The Elder Scrolls V: Skyrim Xbox 360 Review

Over recent years it cannot be denied that single player campaigns have, on average, gotten shorter. With developers pushing towards tighter and tighter deadlines in a highly competitive industry, it seems only sensible to concentrate on designing a short-lived yet flawless experience. Bethesda on the other hand have taken the tried and tested formulae of the past in producing The Elder Scrolls V: Skyrim. As a developer, they are renowned for creating sprawling open-world RPGs such as the highly popular Fallout 3 and Oblivion. It may then come as no surprise that Skyrim would not stray too far from their winning formula. Featuring an absolutely gargantuan world map, containing locations ranging from Nord villages with crystal clear lakes to rocky mountaintops and skeleton filled tombs, there’s no denying that Skyrim can initially be a little overwhelming; however, due to fantastic organisation on Bethesda’s part, players are eased into the game at a natural pace.

Upon beginning your adventure as an anonymous prisoner, you’ll find the option to choose your character’s ‘race’, of which there are 10, each with their own attributes and abilities. This is followed by a massive range of aesthetic adjustments. Unlike previous installments in the Elder Scrolls series, initial character choices are not a game-changing experience. Instead, you will be able to develop your character as you see fit, with level-ups based entirely on the use of various skills. For example, using two-handed weapons will increase your level in that skill and in doing so gains experience to level up your character as a whole. This is a huge step up from the standard ‘thrown in at the deep end’ affair seen in many titles of this type. With each character level up comes a ‘perk’ – which could take the form of new abilities such as power bashing with a shield, reduction in magic costs, the option to craft new types of armour and weapons and many others. Despite the huge number, all possible perks seem to have a purpose, so although perk choices are permanent, none feel like a waste of hard earned skill points. The inclusion of these level-based unlockables certainly adds another dimension to what would have been an already excellent levelling system.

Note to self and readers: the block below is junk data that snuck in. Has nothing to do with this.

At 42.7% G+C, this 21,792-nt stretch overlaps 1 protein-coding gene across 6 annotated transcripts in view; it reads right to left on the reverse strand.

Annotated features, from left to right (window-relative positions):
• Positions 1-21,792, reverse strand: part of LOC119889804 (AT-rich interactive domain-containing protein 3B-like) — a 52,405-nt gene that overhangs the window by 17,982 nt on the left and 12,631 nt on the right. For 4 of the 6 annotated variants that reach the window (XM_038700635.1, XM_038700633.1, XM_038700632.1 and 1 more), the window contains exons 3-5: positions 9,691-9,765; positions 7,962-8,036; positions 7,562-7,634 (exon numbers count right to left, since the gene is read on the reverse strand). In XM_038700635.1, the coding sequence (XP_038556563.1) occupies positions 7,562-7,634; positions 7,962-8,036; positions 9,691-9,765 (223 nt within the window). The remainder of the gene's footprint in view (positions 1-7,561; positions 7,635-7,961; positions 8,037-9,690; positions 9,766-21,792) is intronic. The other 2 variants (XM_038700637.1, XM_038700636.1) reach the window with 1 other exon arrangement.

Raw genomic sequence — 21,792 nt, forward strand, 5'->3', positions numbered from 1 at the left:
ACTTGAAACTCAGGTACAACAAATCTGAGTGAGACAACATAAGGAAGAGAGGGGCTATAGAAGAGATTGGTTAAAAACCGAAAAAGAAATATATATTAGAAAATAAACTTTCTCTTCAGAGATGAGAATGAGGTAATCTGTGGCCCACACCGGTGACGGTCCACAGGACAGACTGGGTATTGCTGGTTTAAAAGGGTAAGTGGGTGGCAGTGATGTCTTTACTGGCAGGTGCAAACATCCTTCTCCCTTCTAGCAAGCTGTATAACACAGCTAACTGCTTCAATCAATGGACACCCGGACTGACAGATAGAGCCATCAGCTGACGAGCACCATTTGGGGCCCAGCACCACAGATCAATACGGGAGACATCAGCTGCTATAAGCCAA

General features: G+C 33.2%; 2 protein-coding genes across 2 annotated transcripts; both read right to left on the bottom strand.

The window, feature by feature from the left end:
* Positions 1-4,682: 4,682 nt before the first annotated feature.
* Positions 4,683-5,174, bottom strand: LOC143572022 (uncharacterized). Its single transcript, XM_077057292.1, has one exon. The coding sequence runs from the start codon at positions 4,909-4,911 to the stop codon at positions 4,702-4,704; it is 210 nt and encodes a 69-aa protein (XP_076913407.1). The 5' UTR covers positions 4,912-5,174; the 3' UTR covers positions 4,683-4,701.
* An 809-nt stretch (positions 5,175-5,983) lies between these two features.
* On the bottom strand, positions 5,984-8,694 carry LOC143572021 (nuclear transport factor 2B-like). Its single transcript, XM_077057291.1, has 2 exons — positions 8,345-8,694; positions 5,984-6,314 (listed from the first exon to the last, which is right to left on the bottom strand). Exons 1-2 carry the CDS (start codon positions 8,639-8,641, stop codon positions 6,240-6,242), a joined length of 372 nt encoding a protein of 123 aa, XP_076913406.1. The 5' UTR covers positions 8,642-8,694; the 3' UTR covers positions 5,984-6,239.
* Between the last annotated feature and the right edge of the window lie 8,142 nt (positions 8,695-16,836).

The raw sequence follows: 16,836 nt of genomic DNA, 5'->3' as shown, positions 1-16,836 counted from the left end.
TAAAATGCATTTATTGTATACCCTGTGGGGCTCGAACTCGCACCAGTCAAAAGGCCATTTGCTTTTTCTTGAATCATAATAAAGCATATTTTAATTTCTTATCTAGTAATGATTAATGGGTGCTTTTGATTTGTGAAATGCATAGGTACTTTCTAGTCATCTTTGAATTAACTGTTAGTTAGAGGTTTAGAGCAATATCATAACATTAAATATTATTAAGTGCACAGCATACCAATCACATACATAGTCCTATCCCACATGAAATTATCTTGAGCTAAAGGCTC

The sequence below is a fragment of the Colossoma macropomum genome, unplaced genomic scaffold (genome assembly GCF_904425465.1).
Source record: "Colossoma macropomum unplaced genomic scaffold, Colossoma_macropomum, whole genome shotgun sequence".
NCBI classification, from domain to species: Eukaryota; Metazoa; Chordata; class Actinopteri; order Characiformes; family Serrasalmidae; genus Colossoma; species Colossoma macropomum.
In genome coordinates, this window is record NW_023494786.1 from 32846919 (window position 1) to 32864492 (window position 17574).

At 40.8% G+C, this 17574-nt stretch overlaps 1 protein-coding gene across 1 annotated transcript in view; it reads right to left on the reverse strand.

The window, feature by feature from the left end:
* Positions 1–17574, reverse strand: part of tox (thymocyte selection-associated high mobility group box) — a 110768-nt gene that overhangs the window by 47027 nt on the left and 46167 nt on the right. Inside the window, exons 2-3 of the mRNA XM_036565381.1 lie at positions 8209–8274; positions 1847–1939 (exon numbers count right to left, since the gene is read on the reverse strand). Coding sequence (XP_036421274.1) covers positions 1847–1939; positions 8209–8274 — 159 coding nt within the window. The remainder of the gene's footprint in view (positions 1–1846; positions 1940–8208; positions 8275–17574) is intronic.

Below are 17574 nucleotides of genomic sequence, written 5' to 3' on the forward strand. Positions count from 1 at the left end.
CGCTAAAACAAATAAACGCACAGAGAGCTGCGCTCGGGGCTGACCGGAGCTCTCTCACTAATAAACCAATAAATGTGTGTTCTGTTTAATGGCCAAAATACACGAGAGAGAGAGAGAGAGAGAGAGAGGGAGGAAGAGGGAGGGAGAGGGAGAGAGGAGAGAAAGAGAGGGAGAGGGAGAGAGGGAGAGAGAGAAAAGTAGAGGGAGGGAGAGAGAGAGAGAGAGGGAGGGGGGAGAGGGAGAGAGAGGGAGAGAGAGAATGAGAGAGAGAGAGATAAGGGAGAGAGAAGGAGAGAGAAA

Combat forms an essential part of the Skyrim experience. Fortunately, it is as enjoyable as it rewarding, lending itself to a variety of play styles. For the soldier amongst us, one-handed weaponry such as war axes and swords can be combined effectively with shields. For the wannabe ninja, powerful sneak attacks make a return, this time with the addition of dagger based throat-slits. New to The Elder Scrolls series is the ability to dual-wield one handed weapons in left and right hands, theoretically doubling damage output but removing the ability to block. A few cinematic finishing moves have been added to the mix to hammer home the satisfaction of a particularly successful scrap. Skyrim’s combat is a massive improvement over that of Oblivion and remains fresh throughout the game’s many quests, looking fantastic in both first and third person views aided by major advancements in character animation. If the ‘up-close and personal’ approach isn’t really your thing, do not fear. Mages have access to a whopping list of spells, categorised by ‘destruction’, ‘conjuration’, ‘illusion’, ‘alteration’ and ‘restoration’. These are learned via the reading of spell tomes which can be found in various locations or bought from wizards around the nine towns or ‘holds’. Archers also have access to some interesting new abilities, such as zooming in upon aiming using the left trigger and slowing down time. The combinations are almost endless.